- U.S. awaits word on whether it can carry out punishment terms
- Judge had scuttled deal deferring prosecution over Iran sales
The deal was too lenient, a punishment unfit for the crime of trading with the enemy, according to a Washington federal court judge. Now his authority is being challenged.
Judge Richard Leon in February rejected the government’s $21 million deferred-prosecution agreement between federal prosecutors and a Dutch aerospace firm it accused of illegally selling aircraft navigation parts and components to Iran -- a move prosecutors called unprecedented. On Friday, Justice Department lawyers will ask a U.S. appeals court to reverse Leon’s decision, and revive the agreement with a unit of Fokker Technologies Holding BV.
The appellate arguments take place as the Justice Department comes under increasing pressure from lawmakers and other critics who say it has gone too soft on corporate crime. In recent years, federal judges have given more scrutiny to settlement deals, including those where corporate defendants don’t admit wrongdoing. This week, the Justice Department also announced a renewed effort to prosecute individuals for corporate crimes, a policy shift following criticism of the department’s reliance on deferred- and non-prosecution agreements that failed to punish people responsible for the fiscal crisis that erupted in 2008.
Leon is opposed by U.S. prosecutors and Fokker, an aerospace company whose parent is among the subcontractors for the Pentagon’s F-35 fighter-jet project. Appellate lawyers for the Justice Department and Fokker each argue in court papers that Leon overstepped his authority by rejecting the agreement. U.S. lawyers contend he invaded their prosecutorial discretion. Advocates for the aerospace company also touted their client’s confession of wrongdoing and cooperation with the Justice Department.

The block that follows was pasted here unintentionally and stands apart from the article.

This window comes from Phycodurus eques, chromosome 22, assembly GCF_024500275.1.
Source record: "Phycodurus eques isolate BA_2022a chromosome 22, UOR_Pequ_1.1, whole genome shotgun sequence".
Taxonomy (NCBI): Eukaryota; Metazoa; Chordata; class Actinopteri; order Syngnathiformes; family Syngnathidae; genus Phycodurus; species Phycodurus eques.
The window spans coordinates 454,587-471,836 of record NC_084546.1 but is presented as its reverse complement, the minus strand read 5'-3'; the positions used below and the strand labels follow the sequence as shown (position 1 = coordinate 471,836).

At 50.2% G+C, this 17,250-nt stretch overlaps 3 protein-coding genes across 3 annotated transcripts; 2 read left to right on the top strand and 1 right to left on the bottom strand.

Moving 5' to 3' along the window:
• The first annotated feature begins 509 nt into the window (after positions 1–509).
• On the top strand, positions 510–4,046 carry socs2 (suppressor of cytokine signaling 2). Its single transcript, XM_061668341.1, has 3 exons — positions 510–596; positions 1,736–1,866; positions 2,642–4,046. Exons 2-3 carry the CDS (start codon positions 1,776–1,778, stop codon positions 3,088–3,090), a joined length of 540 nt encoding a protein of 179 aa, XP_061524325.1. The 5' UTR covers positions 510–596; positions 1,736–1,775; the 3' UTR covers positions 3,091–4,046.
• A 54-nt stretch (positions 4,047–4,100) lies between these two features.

“Federal judges should leave the plea bargaining process to the executive branch that is closer to the parties, closer to the facts and closer to the various complex considerations that are part of a corporate criminal resolution,” Mark Robinson, a former deputy chief of the Justice Department’s Criminal Division who’s now in private practice, said in an e-mail.
In the proposed agreement with federal prosecutors, Fokker admitted that it shipped U.S. aircraft parts and technology to customers in Iran, Sudan and Burma without proper export licenses from 2005 to 2010. The unit had agreed with prosecutors last year to disgorge revenue it said it made -- $21 million -- from those illegal exports and remain subject to prosecution for an additional 18 months. The company avoided being subjected to oversight by an independent monitor, which is being demanded more frequently by authorities in similar cases.
“In my judgment, it would undermine the public’s confidence in the administration of justice and promote disrespect for the law to see a defendant prosecuted so anemically for engaging in such egregious conduct for such a sustained period and for the benefit of one of our country’s worst enemies,” Leon wrote in his February ruling.
While Leon invited prosecutors and the company to retool the settlement and resubmit it to him, they opted to appeal instead. Prosecutors, in their brief filed with the appellate panel, called the judge’s action “unprecedented.”
Their bid is unfolding just as President Barack Obama’s administration is pushing through a historic deal that would ease sanctions against Iran in exchange for nuclear power concessions. The White House has secured sufficient support to veto any Congressional vote to reject the accord. The Republican-led U.S. House of Representatives on Wednesday abandoned plans to vote on a bill disapproving the treaty, while Senate Republicans lost a battle to block a similar ballot with that chamber’s Democratic minority on Thursday.
With the Justice Department and Fokker aligned in asking the Washington appellate court to overturn Leon’s decision, the three-judge panel considering the case appointed an outside lawyer to defend the judge’s reasoning and his conclusion.
That attorney, David DeBruin of Jenner & Block LLP, in a friend-of-the-court brief said Leon’s ruling wasn’t an abuse of a power since the judge acknowledged his authority should only be used sparingly and was appropriate in this case.
Fokker’s conduct was “shockingly egregious,” DeBruin said in the brief. “It knowingly and willfully violated U.S. sanctions laws over 1,000 times, including sales to the Iran Air Force, Iran Navy and Iran Army,” for which the company was asked only to give up the revenues gained from those sales, with no additional fines.
Robinson, a partner in Boston-based Mintz Levin Cohn Ferris Glovsky & Popeo PC who isn’t involved in the case, said setting a low bar for judicial intervention in deferred-prosecution agreements would introduce a “wild card” into that process -- somebody who hasn’t been a party to the negotiations and may not have seen all the evidence.
The case is U.S. v. Fokker Services BV, 15-3016 and 15-3017, U.S. Court of Appeals, District of Columbia Circuit (Washington).